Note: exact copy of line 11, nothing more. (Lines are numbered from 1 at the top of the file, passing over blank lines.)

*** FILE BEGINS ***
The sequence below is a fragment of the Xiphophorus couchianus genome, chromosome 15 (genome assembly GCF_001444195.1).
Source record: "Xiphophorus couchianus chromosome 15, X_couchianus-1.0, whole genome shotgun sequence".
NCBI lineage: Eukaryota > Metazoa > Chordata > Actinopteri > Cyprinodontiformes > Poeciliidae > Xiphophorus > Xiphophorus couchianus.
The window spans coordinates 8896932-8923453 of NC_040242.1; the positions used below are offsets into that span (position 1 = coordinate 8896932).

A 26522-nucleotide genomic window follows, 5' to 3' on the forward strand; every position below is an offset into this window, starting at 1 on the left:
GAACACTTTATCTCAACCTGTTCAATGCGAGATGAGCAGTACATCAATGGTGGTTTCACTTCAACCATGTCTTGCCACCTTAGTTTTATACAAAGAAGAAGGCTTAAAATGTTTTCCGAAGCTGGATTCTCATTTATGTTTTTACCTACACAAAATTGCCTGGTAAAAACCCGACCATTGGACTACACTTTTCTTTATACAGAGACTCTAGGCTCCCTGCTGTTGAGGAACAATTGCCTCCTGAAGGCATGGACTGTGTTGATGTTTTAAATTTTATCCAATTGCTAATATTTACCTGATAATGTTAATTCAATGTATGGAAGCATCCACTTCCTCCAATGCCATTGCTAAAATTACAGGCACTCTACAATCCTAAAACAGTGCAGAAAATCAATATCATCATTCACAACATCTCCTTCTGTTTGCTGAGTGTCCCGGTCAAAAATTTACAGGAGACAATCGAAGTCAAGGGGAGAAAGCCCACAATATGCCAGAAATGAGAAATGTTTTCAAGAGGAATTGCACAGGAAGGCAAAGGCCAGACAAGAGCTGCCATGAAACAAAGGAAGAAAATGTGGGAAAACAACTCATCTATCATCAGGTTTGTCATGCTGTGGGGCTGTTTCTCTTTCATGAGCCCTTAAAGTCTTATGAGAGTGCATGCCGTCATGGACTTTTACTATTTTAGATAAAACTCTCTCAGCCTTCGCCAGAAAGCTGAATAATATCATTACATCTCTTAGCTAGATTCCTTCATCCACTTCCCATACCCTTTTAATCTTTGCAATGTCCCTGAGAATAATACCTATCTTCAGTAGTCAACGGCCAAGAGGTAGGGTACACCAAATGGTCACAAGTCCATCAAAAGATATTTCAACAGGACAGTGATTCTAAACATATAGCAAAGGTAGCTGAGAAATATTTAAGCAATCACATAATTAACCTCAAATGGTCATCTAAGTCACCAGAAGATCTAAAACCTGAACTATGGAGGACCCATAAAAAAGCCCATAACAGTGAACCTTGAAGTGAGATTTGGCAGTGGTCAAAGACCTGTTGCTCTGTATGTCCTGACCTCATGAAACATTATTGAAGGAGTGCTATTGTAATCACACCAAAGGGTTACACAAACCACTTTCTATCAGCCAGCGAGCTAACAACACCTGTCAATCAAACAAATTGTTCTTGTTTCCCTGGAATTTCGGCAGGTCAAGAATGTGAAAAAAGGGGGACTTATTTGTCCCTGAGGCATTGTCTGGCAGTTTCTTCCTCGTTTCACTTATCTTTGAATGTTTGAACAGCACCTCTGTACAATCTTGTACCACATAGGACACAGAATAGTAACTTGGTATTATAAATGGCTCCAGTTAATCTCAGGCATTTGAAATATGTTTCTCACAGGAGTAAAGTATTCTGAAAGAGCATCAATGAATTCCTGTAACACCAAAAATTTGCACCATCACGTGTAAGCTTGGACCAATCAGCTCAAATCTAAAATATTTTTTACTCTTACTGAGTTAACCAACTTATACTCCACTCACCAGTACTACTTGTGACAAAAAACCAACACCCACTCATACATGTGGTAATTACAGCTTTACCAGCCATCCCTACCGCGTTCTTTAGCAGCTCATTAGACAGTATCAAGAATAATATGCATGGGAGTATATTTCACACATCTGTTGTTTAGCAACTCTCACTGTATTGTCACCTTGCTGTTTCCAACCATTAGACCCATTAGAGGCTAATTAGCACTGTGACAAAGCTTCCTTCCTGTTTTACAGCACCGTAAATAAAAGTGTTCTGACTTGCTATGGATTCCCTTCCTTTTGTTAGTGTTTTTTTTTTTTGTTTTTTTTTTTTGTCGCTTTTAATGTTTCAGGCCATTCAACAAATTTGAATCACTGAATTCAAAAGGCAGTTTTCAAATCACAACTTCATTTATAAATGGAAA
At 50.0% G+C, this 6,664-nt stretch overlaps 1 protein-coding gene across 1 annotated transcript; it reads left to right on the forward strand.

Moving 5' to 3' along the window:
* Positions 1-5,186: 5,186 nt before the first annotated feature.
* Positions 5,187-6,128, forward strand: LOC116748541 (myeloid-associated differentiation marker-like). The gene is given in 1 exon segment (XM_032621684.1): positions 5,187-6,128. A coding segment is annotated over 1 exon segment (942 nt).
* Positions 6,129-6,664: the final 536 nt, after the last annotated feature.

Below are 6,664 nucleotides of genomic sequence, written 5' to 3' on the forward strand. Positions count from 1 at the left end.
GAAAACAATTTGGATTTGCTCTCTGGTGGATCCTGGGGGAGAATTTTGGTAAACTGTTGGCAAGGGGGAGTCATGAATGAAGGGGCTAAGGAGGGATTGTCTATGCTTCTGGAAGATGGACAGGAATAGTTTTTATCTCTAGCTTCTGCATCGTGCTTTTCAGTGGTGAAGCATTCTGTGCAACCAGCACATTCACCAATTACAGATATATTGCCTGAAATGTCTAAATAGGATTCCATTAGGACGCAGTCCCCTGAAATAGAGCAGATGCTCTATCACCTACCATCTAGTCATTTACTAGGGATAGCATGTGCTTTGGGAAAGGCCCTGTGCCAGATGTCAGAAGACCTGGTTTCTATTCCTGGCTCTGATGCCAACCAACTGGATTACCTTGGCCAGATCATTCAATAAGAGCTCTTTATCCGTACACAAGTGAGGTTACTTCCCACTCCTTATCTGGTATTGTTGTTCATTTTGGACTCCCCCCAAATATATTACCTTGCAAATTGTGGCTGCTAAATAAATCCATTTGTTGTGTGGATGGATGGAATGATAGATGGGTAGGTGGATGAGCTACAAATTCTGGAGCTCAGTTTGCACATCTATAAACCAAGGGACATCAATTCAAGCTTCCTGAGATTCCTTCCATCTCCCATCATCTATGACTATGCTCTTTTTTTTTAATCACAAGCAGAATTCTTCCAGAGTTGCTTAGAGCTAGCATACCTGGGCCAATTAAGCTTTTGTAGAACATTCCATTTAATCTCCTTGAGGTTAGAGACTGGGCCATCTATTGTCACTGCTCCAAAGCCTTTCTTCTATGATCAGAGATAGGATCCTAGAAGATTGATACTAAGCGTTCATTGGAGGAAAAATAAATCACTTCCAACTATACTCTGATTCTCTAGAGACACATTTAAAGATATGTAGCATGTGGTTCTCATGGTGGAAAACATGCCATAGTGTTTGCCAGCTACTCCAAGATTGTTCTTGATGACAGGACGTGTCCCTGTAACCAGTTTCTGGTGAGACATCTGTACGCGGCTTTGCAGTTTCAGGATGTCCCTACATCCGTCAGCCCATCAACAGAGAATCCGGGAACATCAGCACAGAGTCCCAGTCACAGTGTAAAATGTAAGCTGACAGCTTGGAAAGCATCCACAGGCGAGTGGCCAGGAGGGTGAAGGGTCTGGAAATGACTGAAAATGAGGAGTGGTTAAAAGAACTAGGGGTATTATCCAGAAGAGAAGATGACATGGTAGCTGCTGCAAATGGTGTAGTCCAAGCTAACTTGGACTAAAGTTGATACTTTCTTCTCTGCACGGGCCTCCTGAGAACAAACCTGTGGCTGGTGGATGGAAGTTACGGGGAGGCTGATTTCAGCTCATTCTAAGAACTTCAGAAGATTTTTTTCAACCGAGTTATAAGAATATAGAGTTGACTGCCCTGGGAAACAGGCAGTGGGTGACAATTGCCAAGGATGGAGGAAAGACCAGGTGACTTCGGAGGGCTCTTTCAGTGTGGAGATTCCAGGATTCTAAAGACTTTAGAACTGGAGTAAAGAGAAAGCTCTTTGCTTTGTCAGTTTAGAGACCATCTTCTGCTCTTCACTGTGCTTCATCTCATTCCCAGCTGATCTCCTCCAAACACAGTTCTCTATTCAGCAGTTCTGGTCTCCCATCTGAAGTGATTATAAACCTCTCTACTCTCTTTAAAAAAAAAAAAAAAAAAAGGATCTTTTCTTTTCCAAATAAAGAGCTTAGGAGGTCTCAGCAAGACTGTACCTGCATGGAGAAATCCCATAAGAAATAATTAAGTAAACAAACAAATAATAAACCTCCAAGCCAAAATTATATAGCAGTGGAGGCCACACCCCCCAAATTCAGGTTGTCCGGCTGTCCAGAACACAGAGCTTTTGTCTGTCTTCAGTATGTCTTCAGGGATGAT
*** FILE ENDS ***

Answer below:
* Positions 6,129-6,664: the final 536 nt, after the last annotated feature.